The Warm-Up: The greatest hits of Liverpool's Fab Four
Jack Lang assesses Wednesday's Champions League action, laughs with Arsene Wenger and cringes at Gary Lineker...
THURSDAY’S BIG STORIES
Reds on a roll
Liverpool will probably never be the most obvious candidates for the role of neutrals’ choice in any particular season. Winning everything, ruthlessly, for absolutely ages will do that, of course, and there has long been something especially grating about them in the Champions League, Peter Drury’s relentless talk of “special European nights at Anfield” soundtracking their every move.
But you know what? The Warm-Up is all-in on Liverpool as far as continental football goes this term. Jurgen Klopp’s charges have been tremendous fun in the group stage, either collapsing defensively, rattling in goals, or both. They’re good enough to be admirable and bad enough to be loveable.
Philippe Coutinho helped himself to a hat-trick, but some of the sheen was taken off his personal display by his refusal to look even vaguely happy at any point during the whole evening. The Warm-Up assumes there is some unspoken “No Smiles ’til Catalonia” policy at play in the Brazilian’s head, but his performative moping was about as subtle as a cymbal crash.
In truth, The Warm-Up had more time for the other members of the so-called Fab Four (Coutinho is clearly John Lennon here, with Barcelona in the Yoko Ono role) on the night. Sadio Mane scored best goal, clattering home a volley after good work by James Milner, while Mo Salah’s relief after finally getting on the scoresheet in the dying moments was cute.
Roberto Firmino, meanwhile, restated his case for being Football’s Most Unselfish Man, putting Coutinho’s second on a plate for him when 99% of footballers would have shot.
Being generous is cool. Scoring goals is cool. Qualifying in first place is cool. Liverpool are going to be worth watching in the knockout stages.
Human after all
Fred (Shakhtar), Fernandinho (Manchester City)twitter
Goal inflation hits new heights
After a fairly middling Tuesday night, the Champions League really hit its stride again, with 33 goals across eight matches. That tally took the total for the group stage over the 300 mark – a first in the competition.
Is this a good thing? It clearly looks like one at first glance: The Warm-Up isn’t one of those masochists who sees 0-0 draws as the pinnacle of football and goals at least make the highlights packages at the end of the night worth watching.
But maybe, just maybe, the inflation is telling us something. There have been 29 victories by three goals or more, and considering how many groups had already been settled before the final round, one could reasonably worry for the competitive balance of the competition.
Tottenham Hotspur's Spanish striker Fernando Llorente (C) celebrates after scoring the opening goal of the UEFA Champions League Group H football match between Tottenham Hotspur and Apoel Nicosia at Wembley Stadium in London, on December 6, 2017.Getty Images
IN OTHER NEWS
This just in from our colleagues on the Jack Wilshere Ice-Skating Desk: Arsene Wenger has managed to see the funny side after the midfielder’s novel choice of extra-curricular activities this week.
If you missed this the first time round, the intrepid Arsenal injury-collector tweeted a picture of his family smiling away at a shivering graveyard of ankles, knees and hips. Or, as the sticklers insist on calling it, an “ice rink”.
Wenger, who probably didn’t start the season expecting to have to talk about ice-skating in a pre-match press conference, made light of developments.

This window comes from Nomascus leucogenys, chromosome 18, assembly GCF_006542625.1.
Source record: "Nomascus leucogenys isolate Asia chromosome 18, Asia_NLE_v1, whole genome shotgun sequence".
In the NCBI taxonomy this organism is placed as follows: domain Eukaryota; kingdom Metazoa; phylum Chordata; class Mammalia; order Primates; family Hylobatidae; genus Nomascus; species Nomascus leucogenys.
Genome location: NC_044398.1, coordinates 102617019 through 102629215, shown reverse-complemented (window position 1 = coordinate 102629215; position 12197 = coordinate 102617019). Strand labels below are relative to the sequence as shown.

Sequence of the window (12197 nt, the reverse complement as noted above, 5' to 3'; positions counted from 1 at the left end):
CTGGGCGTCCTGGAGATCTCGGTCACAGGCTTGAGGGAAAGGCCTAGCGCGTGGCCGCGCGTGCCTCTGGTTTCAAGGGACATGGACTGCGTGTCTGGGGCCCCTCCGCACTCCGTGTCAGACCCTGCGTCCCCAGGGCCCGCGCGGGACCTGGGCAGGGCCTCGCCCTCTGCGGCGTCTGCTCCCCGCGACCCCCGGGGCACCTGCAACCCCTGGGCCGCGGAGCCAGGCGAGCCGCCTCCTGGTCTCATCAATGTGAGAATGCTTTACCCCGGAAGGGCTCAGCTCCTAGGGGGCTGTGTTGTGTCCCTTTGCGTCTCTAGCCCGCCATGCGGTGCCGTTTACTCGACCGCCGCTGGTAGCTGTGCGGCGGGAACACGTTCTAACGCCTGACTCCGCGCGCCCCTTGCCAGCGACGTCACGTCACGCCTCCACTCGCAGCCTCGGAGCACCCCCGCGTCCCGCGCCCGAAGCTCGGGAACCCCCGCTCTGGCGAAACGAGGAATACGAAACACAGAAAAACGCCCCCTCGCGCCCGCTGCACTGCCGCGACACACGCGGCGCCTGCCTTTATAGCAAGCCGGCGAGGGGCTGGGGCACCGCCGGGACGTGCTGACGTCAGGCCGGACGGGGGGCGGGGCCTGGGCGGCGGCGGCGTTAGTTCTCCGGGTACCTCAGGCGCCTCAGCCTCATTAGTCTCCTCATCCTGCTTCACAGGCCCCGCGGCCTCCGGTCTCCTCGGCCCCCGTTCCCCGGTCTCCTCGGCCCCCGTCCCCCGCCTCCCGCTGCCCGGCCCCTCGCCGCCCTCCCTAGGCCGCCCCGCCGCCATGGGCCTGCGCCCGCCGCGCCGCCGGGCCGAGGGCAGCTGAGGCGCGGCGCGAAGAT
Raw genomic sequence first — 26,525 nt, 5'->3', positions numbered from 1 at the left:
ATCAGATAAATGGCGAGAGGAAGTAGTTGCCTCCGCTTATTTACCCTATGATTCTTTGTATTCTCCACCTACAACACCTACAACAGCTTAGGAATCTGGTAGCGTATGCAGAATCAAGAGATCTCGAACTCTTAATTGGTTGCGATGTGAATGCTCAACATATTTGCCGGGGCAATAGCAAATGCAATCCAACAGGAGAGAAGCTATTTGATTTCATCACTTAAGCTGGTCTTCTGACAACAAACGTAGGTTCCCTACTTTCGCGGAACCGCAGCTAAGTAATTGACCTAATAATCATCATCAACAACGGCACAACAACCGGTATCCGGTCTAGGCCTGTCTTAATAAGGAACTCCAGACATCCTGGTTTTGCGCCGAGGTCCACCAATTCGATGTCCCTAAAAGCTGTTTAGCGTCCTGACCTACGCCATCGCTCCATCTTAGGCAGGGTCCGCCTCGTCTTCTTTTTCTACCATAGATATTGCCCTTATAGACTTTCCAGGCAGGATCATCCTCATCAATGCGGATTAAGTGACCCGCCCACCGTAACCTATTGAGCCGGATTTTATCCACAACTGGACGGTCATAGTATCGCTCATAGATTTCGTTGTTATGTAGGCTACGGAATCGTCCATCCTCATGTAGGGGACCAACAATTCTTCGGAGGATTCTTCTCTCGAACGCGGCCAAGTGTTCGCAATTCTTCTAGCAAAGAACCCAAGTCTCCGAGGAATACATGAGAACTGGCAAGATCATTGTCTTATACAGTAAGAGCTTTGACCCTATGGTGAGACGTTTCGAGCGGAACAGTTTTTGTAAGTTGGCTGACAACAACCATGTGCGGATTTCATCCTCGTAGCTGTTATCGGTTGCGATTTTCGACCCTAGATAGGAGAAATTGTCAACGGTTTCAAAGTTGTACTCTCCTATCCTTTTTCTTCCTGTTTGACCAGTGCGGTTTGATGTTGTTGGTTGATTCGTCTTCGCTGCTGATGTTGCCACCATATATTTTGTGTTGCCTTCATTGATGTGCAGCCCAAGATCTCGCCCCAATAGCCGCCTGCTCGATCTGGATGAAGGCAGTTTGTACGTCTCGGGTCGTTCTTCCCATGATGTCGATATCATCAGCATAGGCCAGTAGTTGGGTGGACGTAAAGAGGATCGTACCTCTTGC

“It’s not ideal, honestly, but for your balance it is not bad,” giggled the Frenchman. “For a footballer, I don’t think it is great, but it depends what you do. You can do ice-skating and make sure nothing happens. Ice skating violently, I don’t think he did that.”
Nope, no knee-high lunges to be seen. Wilshere’s just not that kind of skater.
14e j. - Wenger : ''Lacazette s’adapte physiquement''Perform
HEROES AND ZEROES
Hero: Cristiano Ronaldo
Look, he’s obviously having a fairly tricky season: Real Madrid have been struggling in La Liga and the goals have not been flowing as usual. And yet Ronaldo’s strike against Borussia Dortmund made him the first player ever – ever! – to score in all six games of a Champions League group stage.
Would that all our fallow spells be so fruitful.
Even bigger hero: Paulo Fonseca
Late entry, so excuse the new category, but this needed recognition:
Zeroes: Borussia Dortmund
The Black-and-Yellows put up a fight at the Bernabeu, but that does not change the fact that things are looking pretty bleak for Peter Bosz and his charges. Dortmund have now managed just one win in 12 (and that was against third-division Magdeburg) and limp into the Europa League on goal difference, thankful to Spurs for beating APOEL.
Peter Bosz (Borussia Dortmund)Getty Images
IN THE CHANNELS
Then yesterday he strayed into another of the sport’s grey areas, dusting off an opinion about doping that looked naive at best, chronically misguided at worst:
To which the only reasonable response was this:
Lineker, perhaps seeing the error of his ways, deleted the tweet. But a man who sailed through his playing career without even so much as a booking is finding out the hard way that preserving one’s reputation is a little harder when you wade into football’s rumbling ethical debates.
Arsenal's Mathieu DebuchyReuters
Our Europa League representatives have not done a very good job of keeping things interesting through to the end of the group stage: Arsenal have already sealed top spot in Group H and Everton are out after completely tanking Group E.
Given both teams have used mostly reserves in their games so far, you dread to think what their line-ups will look like in their final games, against BATE and Apollon respectively. It’s going to be like a Football Manager regen party.